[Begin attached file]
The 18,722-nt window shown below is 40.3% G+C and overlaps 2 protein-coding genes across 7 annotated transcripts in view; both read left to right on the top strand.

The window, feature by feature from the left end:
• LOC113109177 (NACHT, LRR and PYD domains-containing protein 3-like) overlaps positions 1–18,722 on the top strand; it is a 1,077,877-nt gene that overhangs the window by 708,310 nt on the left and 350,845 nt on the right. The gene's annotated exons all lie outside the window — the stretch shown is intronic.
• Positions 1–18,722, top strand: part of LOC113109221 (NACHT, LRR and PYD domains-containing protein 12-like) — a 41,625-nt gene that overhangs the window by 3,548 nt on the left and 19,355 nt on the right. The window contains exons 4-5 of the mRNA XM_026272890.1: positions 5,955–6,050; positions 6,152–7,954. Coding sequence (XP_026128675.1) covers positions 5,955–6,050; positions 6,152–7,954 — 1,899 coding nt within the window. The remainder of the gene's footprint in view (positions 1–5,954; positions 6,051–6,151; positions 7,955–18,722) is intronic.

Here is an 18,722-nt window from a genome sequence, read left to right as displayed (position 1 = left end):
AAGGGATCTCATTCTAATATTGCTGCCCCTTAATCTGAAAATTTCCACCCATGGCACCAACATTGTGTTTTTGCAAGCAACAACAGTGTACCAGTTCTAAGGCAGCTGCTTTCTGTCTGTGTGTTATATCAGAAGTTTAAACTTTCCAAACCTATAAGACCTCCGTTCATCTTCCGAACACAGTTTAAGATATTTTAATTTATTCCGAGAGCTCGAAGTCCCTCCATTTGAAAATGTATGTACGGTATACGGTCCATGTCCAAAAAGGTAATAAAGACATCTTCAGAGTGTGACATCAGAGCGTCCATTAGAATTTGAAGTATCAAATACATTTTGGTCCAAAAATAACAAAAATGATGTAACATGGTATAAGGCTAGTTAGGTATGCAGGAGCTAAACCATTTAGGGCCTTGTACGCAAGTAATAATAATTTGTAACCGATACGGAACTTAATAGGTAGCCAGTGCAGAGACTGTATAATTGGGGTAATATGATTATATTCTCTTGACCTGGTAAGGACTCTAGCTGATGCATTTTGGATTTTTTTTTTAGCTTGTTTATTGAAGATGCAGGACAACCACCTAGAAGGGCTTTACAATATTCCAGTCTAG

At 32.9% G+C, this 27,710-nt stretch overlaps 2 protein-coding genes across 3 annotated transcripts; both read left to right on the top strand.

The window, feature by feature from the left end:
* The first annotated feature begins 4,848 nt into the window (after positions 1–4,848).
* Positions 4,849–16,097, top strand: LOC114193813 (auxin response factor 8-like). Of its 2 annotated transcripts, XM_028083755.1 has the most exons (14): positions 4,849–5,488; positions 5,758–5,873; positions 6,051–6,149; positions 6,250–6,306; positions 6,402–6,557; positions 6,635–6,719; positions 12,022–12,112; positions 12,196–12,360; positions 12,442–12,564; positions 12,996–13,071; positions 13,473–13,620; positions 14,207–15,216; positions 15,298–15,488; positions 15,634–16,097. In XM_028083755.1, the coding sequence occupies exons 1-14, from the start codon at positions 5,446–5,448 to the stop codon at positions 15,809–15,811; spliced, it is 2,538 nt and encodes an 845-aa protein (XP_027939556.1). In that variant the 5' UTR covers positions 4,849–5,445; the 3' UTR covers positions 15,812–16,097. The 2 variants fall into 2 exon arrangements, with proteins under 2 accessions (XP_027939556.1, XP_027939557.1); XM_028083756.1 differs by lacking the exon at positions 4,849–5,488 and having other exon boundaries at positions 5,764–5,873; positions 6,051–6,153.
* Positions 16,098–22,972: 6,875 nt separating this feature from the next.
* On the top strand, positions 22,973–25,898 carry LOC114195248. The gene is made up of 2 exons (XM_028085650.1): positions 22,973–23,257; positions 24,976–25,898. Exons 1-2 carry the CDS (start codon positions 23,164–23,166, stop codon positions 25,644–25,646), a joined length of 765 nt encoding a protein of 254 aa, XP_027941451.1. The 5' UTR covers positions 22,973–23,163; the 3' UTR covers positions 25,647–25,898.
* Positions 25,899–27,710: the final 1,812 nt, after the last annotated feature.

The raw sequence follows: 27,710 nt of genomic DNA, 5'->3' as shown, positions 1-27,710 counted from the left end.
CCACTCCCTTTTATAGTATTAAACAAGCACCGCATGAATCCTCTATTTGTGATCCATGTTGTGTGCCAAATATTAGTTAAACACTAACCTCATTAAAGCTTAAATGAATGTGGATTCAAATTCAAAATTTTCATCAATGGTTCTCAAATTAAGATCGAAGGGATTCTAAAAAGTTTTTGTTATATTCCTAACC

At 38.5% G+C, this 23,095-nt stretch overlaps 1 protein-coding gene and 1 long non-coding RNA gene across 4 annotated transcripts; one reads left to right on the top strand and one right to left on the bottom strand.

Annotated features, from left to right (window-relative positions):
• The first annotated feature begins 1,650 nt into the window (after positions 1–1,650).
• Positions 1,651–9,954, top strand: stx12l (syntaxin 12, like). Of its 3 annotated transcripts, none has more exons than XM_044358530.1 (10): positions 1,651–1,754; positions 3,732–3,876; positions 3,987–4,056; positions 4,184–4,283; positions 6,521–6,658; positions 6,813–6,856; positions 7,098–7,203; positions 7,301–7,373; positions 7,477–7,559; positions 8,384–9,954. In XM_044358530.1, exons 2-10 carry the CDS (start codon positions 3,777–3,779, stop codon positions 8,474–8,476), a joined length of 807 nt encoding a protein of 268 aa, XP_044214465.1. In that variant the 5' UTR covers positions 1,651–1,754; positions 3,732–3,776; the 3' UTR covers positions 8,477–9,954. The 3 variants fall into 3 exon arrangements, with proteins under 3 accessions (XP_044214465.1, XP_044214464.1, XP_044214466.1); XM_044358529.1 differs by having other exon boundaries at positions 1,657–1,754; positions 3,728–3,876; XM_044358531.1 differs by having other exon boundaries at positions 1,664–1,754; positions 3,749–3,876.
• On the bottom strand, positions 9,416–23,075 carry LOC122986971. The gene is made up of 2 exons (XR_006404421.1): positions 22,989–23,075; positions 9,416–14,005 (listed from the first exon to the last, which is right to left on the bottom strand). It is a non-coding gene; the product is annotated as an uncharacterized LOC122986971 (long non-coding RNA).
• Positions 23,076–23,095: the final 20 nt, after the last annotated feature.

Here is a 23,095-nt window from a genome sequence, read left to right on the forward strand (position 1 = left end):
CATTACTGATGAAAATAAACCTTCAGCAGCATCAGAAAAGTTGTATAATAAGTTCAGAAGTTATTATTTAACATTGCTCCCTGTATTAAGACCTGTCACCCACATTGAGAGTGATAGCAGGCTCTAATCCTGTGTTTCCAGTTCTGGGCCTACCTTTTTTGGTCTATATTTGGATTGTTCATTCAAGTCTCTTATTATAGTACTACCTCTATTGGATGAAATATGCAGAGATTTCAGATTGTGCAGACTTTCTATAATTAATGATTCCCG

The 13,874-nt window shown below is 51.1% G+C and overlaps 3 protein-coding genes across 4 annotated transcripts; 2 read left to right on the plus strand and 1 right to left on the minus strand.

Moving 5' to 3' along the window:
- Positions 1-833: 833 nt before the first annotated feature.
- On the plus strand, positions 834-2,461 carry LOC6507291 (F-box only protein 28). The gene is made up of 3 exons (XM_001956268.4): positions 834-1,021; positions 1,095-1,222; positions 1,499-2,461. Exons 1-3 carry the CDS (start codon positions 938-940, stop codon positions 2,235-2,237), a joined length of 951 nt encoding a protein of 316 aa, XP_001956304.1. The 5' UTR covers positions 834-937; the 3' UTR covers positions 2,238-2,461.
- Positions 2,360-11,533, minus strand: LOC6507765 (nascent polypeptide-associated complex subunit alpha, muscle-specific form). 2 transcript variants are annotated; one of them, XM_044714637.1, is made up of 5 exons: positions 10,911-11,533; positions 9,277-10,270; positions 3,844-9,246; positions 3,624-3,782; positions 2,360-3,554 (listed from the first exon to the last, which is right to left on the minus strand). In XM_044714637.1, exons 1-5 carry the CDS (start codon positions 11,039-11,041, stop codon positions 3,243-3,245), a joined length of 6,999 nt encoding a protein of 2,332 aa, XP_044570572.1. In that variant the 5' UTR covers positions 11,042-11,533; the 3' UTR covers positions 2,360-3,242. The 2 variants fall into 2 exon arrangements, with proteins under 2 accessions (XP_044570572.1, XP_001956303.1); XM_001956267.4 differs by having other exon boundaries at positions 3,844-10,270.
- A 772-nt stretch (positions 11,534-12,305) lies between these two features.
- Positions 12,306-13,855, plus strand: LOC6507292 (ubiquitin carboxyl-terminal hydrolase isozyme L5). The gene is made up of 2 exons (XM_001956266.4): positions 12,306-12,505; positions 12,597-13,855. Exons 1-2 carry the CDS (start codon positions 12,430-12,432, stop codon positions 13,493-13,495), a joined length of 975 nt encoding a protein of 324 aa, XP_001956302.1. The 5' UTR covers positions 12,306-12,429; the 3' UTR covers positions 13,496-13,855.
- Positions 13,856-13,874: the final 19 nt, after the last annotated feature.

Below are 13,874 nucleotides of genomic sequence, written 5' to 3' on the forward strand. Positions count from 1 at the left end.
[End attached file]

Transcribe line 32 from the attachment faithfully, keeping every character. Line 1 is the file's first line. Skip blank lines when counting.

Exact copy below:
Below are 13,874 nucleotides of genomic sequence, written 5' to 3' on the forward strand. Positions count from 1 at the left end.